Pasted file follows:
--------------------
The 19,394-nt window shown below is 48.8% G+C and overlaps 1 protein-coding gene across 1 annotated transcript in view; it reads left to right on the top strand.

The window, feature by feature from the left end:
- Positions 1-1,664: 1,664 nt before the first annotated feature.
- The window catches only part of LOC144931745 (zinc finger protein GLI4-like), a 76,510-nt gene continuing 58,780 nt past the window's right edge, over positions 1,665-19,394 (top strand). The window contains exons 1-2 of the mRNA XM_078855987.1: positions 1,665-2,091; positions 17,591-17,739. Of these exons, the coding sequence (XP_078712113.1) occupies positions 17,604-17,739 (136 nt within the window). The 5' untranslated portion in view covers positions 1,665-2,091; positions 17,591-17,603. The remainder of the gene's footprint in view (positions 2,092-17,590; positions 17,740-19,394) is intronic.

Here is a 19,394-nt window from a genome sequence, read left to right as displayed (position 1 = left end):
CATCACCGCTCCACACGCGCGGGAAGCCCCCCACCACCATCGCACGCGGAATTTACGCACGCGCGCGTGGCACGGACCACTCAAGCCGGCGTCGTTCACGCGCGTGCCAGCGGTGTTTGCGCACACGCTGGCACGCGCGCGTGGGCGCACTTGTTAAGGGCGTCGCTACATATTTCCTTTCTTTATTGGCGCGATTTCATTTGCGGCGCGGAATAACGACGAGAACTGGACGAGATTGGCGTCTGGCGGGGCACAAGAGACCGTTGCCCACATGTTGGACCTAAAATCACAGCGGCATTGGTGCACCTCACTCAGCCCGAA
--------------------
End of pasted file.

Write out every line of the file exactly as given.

The 19,394-nt window shown below is 48.8% G+C and overlaps 1 protein-coding gene across 1 annotated transcript in view; it reads left to right on the top strand.

The window, feature by feature from the left end:
- Positions 1-1,664: 1,664 nt before the first annotated feature.
- The window catches only part of LOC144931745 (zinc finger protein GLI4-like), a 76,510-nt gene continuing 58,780 nt past the window's right edge, over positions 1,665-19,394 (top strand). The window contains exons 1-2 of the mRNA XM_078855987.1: positions 1,665-2,091; positions 17,591-17,739. Of these exons, the coding sequence (XP_078712113.1) occupies positions 17,604-17,739 (136 nt within the window). The 5' untranslated portion in view covers positions 1,665-2,091; positions 17,591-17,603. The remainder of the gene's footprint in view (positions 2,092-17,590; positions 17,740-19,394) is intronic.

Here is a 19,394-nt window from a genome sequence, read left to right as displayed (position 1 = left end):
CATCACCGCTCCACACGCGCGGGAAGCCCCCCACCACCATCGCACGCGGAATTTACGCACGCGCGCGTGGCACGGACCACTCAAGCCGGCGTCGTTCACGCGCGTGCCAGCGGTGTTTGCGCACACGCTGGCACGCGCGCGTGGGCGCACTTGTTAAGGGCGTCGCTACATATTTCCTTTCTTTATTGGCGCGATTTCATTTGCGGCGCGGAATAACGACGAGAACTGGACGAGATTGGCGTCTGGCGGGGCACAAGAGACCGTTGCCCACATGTTGGACCTAAAATCACAGCGGCATTGGTGCACCTCACTCAGCCCGAA